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Brain drain and human capital formation in developing countries: winners and losers?


  • Michel Beine
  • Frédéric Docquier
  • Hillel Rapoport


The brain drain has long been viewed as a serious constraint on poor countries development. However, recent theoretical literature suggests that emigration prospects can raise the expected return to human capital and foster investment in education at home. This paper takes advantage of a new dataset on emigration rates by education level (Docquier and Marfouk, 2006) to examine the impact of brain drain migration on human capital formation in developing countries. We find evidence of a positive effect of skilled migration prospects on gross human capital levels in a cross-section of 127 developing countries. For each country we then estimate the net effect of the brain drain using counterfactual simulations. We find that countries combining relatively low levels of human capital and low skilled emigration rates are likely to experience a net gain, and conversely. There appears to be more losers than winners, and in addition the former tend to lose relatively more than what the latter gain. At an aggregate level however, and given that the largest developing countries are all among the winners, brain drain migration may be seen not only as increasing the number of skilled workers worldwide but also the number of such workers living in developing countries.
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  • Michel Beine & Frédéric Docquier & Hillel Rapoport, 2008. "Brain drain and human capital formation in developing countries: winners and losers?," ULB Institutional Repository 2013/10415, ULB -- Universite Libre de Bruxelles.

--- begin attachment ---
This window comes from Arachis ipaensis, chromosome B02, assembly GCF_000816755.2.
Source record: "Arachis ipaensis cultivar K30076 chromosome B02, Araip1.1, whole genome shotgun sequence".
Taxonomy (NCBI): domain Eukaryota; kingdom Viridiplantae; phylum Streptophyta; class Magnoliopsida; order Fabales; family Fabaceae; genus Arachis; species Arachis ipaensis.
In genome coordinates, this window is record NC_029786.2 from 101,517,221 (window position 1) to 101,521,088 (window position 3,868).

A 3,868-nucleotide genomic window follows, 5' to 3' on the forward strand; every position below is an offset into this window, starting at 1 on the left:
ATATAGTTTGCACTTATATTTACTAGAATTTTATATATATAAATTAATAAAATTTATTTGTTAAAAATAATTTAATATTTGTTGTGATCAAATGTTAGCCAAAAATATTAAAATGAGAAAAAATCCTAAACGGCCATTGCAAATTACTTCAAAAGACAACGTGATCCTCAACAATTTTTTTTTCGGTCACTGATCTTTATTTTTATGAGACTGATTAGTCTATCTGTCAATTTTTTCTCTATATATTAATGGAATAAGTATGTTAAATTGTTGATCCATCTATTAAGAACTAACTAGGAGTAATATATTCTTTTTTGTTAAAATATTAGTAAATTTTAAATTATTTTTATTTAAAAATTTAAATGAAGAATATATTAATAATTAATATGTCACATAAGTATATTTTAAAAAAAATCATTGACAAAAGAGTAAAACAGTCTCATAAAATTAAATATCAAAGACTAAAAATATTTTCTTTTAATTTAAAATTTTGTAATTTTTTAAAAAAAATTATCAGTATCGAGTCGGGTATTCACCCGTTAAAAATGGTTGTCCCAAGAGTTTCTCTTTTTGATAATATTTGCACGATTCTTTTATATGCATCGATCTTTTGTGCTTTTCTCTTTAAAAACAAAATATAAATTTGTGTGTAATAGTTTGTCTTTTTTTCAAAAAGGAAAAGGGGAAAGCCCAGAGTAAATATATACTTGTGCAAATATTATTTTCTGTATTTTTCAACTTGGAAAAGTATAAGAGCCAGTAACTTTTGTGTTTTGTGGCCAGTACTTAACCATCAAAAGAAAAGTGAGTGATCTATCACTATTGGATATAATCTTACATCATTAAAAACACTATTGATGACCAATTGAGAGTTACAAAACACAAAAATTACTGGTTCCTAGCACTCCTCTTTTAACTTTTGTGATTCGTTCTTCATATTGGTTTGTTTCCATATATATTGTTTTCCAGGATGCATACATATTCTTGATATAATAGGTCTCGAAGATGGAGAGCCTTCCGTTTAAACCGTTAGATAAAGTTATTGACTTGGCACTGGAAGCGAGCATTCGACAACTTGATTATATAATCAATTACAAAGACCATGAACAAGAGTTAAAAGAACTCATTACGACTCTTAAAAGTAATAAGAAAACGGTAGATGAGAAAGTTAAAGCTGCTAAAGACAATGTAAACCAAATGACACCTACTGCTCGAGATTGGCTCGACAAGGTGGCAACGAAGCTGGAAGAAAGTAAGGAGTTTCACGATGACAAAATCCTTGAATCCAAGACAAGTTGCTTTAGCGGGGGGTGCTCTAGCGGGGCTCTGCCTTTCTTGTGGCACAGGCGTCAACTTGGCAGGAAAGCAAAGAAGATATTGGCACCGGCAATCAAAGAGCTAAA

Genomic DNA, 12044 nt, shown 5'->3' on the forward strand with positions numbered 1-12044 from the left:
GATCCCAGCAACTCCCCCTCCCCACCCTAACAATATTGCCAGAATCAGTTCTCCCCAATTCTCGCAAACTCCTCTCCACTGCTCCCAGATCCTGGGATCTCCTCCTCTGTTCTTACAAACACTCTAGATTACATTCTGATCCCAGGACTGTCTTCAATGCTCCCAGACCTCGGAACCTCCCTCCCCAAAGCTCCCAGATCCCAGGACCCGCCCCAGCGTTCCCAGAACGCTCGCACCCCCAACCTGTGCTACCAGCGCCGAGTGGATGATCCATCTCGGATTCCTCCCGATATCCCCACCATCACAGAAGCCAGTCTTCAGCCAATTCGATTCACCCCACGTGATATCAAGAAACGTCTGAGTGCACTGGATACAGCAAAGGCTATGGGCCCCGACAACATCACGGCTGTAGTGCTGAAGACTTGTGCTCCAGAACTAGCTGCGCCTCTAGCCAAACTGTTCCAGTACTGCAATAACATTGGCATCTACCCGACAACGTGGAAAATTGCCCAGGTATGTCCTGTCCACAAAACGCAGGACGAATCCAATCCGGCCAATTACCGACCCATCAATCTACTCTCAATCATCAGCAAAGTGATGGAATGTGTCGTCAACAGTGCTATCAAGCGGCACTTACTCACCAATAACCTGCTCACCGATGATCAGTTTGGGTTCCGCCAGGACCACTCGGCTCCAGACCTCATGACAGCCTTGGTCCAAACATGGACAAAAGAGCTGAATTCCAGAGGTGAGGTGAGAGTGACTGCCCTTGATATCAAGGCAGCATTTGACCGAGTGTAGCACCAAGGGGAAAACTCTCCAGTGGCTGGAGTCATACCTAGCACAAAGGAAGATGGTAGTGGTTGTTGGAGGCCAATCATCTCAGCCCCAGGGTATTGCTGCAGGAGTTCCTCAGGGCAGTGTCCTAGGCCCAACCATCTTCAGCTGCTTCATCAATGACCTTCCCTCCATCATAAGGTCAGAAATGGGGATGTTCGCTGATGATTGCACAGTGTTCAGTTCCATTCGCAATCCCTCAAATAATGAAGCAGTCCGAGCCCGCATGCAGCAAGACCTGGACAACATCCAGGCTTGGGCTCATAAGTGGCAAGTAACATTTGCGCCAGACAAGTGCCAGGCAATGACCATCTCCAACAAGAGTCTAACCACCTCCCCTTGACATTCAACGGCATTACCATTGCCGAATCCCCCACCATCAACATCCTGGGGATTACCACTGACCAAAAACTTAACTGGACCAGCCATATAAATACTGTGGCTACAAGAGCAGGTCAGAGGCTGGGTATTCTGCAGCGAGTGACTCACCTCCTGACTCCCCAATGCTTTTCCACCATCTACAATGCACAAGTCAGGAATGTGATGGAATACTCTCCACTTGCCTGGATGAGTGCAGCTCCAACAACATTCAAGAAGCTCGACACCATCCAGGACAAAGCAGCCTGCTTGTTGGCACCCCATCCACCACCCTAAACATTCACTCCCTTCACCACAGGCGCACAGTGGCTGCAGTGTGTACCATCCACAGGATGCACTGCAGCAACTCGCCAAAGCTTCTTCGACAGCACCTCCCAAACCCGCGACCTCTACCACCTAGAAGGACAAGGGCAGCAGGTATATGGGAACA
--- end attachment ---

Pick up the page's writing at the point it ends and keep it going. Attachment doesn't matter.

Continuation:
• Handle: RePEc:ulb:ulbeco:2013/10415 Note: FLWIN

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    References listed on IDEAS

    1. McCormick, Barry & Wahba, Jackline, 2000. "Overseas Employment and Remittances to a Dual Economy," Economic Journal, Royal Economic Society, vol. 110(463), pages 509-534, April.
    2. Carrington, William J & Detragiache, Enrica & Vishwanath, Tara, 1996. "Migration with Endogenous Moving Costs," American Economic Review, American Economic Association, vol. 86(4), pages 909-930, September.
    3. Robert E. Hall & Charles I. Jones, 1999. "Why do Some Countries Produce So Much More Output Per Worker than Others?," The Quarterly Journal of Economics, Oxford University Press, vol. 114(1), pages 83-116.
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    JEL classification:

    • F22 - International Economics - - International Factor Movements and International Business - - - International Migration
    • J24 - Labor and Demographic Economics - - Demand and Supply of Labor - - - Human Capital; Skills; Occupational Choice; Labor Productivity
    • O15 - Economic Development, Innovation, Technological Change, and Growth - - Economic Development - - - Economic Development: Human Resources; Human Development; Income Distribution; Migration


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